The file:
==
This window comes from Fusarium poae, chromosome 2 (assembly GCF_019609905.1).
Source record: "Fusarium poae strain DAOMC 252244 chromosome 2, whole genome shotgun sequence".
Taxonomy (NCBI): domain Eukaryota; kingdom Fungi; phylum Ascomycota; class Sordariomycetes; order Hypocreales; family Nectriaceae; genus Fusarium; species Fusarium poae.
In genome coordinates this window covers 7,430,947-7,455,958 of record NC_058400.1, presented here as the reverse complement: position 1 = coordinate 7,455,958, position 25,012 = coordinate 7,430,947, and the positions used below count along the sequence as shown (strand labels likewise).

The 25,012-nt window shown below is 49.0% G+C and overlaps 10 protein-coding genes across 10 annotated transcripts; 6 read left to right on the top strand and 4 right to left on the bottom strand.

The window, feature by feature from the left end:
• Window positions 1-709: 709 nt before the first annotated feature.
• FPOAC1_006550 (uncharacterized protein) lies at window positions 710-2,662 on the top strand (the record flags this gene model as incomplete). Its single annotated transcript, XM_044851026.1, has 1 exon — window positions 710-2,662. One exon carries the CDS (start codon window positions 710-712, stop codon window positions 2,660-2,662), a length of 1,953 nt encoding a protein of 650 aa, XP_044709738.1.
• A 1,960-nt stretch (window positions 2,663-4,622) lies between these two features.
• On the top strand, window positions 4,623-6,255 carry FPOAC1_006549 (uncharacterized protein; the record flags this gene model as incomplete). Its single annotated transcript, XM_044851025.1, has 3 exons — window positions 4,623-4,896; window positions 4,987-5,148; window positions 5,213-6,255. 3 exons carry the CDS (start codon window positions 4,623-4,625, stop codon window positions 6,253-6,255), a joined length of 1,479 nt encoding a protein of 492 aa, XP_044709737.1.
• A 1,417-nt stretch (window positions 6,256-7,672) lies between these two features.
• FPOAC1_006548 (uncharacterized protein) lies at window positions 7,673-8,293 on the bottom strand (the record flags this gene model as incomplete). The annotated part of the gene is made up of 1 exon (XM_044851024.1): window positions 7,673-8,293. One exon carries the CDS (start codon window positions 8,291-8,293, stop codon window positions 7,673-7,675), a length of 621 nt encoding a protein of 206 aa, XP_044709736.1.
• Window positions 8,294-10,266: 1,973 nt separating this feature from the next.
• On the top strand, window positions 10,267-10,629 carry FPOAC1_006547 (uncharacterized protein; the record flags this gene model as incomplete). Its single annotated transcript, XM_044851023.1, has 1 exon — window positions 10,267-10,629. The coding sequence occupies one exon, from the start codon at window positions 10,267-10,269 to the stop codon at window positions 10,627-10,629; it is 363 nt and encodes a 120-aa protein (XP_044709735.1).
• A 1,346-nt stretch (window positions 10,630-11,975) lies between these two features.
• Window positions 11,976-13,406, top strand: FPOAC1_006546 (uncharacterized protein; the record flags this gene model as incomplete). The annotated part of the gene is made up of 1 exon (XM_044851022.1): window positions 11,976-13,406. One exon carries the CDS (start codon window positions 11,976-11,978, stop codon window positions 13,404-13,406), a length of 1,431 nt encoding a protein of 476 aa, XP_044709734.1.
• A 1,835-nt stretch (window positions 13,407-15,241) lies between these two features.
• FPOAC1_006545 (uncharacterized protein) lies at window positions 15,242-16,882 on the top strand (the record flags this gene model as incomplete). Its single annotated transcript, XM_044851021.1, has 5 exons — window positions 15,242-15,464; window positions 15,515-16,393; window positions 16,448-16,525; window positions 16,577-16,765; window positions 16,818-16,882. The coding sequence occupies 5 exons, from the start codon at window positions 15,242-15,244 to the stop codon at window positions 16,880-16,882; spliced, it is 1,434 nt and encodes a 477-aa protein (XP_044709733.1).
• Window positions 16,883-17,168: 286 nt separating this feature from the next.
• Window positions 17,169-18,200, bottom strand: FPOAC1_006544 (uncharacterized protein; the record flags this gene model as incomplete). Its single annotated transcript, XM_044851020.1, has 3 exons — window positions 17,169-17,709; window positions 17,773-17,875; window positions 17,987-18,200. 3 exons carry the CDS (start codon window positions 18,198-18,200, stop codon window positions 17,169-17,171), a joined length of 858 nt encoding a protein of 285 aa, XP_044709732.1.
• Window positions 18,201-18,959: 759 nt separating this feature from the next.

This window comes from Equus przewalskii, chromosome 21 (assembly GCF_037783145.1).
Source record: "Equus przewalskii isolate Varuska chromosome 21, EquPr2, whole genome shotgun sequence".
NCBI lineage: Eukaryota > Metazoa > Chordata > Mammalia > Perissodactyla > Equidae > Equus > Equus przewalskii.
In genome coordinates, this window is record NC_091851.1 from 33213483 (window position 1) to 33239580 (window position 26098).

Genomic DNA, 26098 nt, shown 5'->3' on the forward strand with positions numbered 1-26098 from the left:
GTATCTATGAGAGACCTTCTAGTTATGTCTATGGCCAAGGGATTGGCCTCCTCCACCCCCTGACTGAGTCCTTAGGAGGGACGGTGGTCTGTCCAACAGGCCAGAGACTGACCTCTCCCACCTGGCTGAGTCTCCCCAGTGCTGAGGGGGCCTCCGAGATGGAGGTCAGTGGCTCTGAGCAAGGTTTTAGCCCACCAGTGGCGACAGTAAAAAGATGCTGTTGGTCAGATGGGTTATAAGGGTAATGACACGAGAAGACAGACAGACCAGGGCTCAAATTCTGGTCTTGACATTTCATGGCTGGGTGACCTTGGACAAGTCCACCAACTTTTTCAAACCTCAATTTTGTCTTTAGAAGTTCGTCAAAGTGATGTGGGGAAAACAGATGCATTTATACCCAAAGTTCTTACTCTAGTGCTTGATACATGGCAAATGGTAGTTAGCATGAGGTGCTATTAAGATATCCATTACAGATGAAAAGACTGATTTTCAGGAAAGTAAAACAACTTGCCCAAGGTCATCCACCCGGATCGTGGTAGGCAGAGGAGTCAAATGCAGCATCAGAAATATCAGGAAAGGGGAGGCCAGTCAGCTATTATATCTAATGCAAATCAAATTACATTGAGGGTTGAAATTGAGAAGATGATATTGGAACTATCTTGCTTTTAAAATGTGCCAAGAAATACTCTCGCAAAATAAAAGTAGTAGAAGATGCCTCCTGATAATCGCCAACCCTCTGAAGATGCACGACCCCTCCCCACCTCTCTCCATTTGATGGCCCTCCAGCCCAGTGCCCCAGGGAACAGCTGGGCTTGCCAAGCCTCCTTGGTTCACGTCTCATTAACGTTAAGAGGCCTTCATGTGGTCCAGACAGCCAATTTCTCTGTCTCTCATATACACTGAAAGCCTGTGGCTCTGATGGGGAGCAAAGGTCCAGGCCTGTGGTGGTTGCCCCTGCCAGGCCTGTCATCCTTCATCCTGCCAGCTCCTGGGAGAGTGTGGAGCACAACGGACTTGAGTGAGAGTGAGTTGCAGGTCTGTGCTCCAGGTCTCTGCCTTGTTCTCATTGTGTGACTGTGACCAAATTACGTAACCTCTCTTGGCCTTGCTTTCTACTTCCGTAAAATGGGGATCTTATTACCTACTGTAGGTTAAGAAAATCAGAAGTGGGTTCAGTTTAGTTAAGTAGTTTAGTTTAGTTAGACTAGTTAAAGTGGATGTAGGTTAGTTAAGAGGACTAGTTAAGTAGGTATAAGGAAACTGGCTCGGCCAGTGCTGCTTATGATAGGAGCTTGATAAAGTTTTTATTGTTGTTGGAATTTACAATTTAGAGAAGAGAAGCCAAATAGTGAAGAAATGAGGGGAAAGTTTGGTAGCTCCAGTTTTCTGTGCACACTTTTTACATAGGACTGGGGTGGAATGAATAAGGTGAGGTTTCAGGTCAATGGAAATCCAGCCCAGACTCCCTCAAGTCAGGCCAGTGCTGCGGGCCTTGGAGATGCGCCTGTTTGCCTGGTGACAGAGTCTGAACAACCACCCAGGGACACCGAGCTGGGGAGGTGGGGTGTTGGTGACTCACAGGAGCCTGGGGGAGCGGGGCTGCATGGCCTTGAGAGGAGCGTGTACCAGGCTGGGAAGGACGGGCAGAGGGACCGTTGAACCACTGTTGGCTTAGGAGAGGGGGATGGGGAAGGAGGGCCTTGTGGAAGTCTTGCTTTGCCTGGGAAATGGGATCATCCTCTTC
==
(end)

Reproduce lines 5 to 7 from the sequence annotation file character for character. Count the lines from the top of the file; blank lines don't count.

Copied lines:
The 25,012-nt window shown below is 49.0% G+C and overlaps 10 protein-coding genes across 10 annotated transcripts; 6 read left to right on the top strand and 4 right to left on the bottom strand.

The window, feature by feature from the left end:
• Window positions 1-709: 709 nt before the first annotated feature.